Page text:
Unfortunately, by the time you’ve delved the mysteries of the egg, it’s pretty much a mass of sugar, cardboard, and ubiquitous sparkly stuff. Go wash your hands.
Fortunately, as writers, we can do the same kind of forensic analysis on written pieces without getting ground glass all over our hands. It’s called modeling, and it’s one of the best learn-to-write techniques going.
Pick writing you love, and writing you hate. Go for the real extremes here: the books you want to cradle and keep on your shelf forever; the ones you throw across the room while uttering undeleted expletives.
Start by writing out a passage in long-hand. Like not soaking sugar eggs in a pail of water, this is something you’re going to have to trust me on. There is something about writing in long-hand that gives a feel of the flow that a keyboard doesn’t, no matter how skilled a keyboarder you are.
Next, take each sentence individually, look at it, take it apart down to it’s component words and punctuation marks. Analyze it, make a pattern, and finally, model a sentence just like it. I don’t mean simple word substitution, though that is one way to do it, and I have done it to advantage. I mean write another sentence that reproduces the essence of the first sentence.
“I put our bedroom fan in the side window so it would draw air from the front of the house, but I would dream of turkey buzzards circling over a corrugated rice field, of sand-flecked winds blowing across the formless and decomposing shape of a large animal, of a woman’s hair and fingernails wedging against the sides of a metal box.” (James Lee Burke, In the Electric Mist with Confederate Dead, p 140—This is one of my love, cradle, and keep forever books.)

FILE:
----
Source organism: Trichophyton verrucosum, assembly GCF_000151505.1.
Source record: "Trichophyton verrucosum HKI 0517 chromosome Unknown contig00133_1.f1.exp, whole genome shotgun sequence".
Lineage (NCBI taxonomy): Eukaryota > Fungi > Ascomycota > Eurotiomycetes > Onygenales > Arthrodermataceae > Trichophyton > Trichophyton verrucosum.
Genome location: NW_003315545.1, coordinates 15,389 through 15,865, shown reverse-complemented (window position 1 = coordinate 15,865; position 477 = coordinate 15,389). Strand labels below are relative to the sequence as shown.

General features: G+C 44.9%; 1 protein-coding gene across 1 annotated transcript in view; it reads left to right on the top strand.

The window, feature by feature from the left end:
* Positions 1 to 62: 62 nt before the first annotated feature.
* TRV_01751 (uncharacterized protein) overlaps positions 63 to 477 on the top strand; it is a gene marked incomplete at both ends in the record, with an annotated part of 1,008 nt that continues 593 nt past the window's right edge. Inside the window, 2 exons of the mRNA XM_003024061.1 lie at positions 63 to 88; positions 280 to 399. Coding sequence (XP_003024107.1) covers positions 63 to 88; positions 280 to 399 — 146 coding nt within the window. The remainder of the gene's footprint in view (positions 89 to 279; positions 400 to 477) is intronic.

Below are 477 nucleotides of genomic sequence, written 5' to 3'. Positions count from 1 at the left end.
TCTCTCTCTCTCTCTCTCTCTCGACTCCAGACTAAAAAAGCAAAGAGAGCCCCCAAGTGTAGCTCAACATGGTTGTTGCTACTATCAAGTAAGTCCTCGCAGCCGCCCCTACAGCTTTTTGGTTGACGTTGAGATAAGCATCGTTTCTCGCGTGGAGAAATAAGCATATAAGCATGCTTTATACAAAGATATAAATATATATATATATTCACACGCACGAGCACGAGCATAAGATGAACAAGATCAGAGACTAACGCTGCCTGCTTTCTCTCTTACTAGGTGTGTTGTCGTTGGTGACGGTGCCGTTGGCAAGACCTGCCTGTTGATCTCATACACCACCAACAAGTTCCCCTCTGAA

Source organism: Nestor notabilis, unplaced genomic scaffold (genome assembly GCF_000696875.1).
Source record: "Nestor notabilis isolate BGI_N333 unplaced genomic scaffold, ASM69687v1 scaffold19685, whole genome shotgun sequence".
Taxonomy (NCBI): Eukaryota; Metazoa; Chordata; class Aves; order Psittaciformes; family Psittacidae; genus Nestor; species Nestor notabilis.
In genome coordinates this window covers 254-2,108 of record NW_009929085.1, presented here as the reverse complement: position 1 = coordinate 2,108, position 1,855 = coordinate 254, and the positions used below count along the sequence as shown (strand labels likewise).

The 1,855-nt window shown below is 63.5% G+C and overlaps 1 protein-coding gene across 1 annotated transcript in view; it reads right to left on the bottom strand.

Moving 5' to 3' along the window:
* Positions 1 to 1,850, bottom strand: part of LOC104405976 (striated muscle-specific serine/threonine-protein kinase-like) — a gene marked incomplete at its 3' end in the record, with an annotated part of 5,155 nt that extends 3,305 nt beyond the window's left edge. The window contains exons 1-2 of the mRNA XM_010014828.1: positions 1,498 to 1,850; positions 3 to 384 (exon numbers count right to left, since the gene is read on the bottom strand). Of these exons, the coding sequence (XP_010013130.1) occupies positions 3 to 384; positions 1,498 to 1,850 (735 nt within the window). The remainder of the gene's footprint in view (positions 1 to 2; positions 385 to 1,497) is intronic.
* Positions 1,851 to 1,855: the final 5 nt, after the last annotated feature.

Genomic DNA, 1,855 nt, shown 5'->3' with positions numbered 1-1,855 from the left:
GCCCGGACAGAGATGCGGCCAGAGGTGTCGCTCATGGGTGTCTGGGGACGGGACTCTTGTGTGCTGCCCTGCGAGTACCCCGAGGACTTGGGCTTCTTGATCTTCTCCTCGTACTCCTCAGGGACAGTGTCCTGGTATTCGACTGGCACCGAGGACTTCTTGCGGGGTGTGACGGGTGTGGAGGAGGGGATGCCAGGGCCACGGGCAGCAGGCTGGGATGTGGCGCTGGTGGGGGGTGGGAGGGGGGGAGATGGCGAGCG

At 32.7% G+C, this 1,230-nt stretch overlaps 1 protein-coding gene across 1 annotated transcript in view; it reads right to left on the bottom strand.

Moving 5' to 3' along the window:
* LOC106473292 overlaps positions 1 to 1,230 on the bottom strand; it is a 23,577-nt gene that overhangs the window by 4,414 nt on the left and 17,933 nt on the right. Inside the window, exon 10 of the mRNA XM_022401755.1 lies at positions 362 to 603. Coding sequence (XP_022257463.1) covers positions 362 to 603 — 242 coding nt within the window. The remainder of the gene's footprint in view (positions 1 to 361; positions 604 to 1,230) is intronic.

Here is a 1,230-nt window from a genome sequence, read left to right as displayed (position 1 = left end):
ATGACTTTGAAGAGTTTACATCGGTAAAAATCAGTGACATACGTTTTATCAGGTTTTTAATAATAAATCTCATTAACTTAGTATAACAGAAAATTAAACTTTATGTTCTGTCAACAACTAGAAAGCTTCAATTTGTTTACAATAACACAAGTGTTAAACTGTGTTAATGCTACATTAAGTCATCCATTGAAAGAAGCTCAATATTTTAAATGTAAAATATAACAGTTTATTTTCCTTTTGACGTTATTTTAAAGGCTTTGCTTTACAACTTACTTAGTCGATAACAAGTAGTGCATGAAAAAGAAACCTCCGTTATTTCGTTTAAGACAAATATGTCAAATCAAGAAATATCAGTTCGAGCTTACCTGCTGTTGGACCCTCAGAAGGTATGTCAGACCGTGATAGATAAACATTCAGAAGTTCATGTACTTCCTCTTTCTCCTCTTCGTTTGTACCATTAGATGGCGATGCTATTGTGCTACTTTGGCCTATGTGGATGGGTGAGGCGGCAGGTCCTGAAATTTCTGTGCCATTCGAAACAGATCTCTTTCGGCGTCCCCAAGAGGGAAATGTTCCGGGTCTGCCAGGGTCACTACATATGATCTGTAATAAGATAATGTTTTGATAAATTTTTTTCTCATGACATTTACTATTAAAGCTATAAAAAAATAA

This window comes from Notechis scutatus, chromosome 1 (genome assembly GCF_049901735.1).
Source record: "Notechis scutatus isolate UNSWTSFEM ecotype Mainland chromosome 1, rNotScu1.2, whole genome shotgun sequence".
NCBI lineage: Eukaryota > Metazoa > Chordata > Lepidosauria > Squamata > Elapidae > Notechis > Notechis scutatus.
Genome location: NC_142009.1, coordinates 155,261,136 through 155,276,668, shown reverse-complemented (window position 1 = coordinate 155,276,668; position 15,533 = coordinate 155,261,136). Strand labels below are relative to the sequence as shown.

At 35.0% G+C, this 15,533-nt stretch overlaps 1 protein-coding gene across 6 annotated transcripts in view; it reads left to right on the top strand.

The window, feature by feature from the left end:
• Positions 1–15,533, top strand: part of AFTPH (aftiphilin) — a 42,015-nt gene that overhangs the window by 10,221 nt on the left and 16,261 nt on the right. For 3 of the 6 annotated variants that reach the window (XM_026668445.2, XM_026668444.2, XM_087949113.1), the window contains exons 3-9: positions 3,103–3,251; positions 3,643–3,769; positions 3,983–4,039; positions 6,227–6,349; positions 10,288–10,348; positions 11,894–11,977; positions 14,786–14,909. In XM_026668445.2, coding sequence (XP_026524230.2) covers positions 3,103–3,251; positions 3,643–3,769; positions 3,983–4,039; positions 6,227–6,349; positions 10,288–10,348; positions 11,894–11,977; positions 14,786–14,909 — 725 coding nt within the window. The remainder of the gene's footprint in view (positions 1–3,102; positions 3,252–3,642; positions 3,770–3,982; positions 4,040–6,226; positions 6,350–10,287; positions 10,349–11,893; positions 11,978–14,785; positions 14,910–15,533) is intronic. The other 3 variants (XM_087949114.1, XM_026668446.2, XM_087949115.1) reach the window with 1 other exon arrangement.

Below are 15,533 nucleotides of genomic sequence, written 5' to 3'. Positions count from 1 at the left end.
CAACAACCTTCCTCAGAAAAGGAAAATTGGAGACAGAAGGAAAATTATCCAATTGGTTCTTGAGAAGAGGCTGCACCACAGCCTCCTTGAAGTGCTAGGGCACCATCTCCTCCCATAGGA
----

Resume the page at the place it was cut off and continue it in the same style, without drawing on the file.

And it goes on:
bedroom fan, side window, drawing air from the cooler front of the house—comfort, lots of nostalgia there, temperature change, sound
turkey buzzards and corrugated rice fields—conflicting images: buzzards are ugly; a corrugated rice field in Louisiana is a beautiful thing, but keep in mind that Dave Robicheaux is a Vietnam veteran. He’s got to be equivocal about rice fields.
formless and decomposing shape—more equivocal imagery—the Tibetian Book of the Dead treats decomposition with respect
of a woman’s hair and fingernails—nice images, flowing hair, well manicured nails
wedging against the sides of a metal box—one final turn.
Pattern: comforting image, full of nostalgia and sensual undertones; but; conflicting, equivocal image—once, twice, ending with a third turn toward something not at all comforting.
I slid the silk dress over my head listening to the rustle the fabric made against my hair, but the sound couldn’t shut out the way Mirna called to me as I’d walked away from her, down the corridor smelling of wilted flowers and overcooked eggs; the plea any mother might make. “Damn it, Jessie, find my son. Find him and kill him.”
Okay, so I’m no James Lee Burke, but that will give you an idea. Don’t be surprised if your modeling takes a wicked turn you never expect and that half-way through your construction you veer in a different direction from what you originally intended. That’s part of the beauty of the exercise. All sorts of side trips open up.
Now, go wash your hands. Happy spring.
Never tear down a fence until you know why it was put up in the first place.
~G. K. Chesterton, mystery writer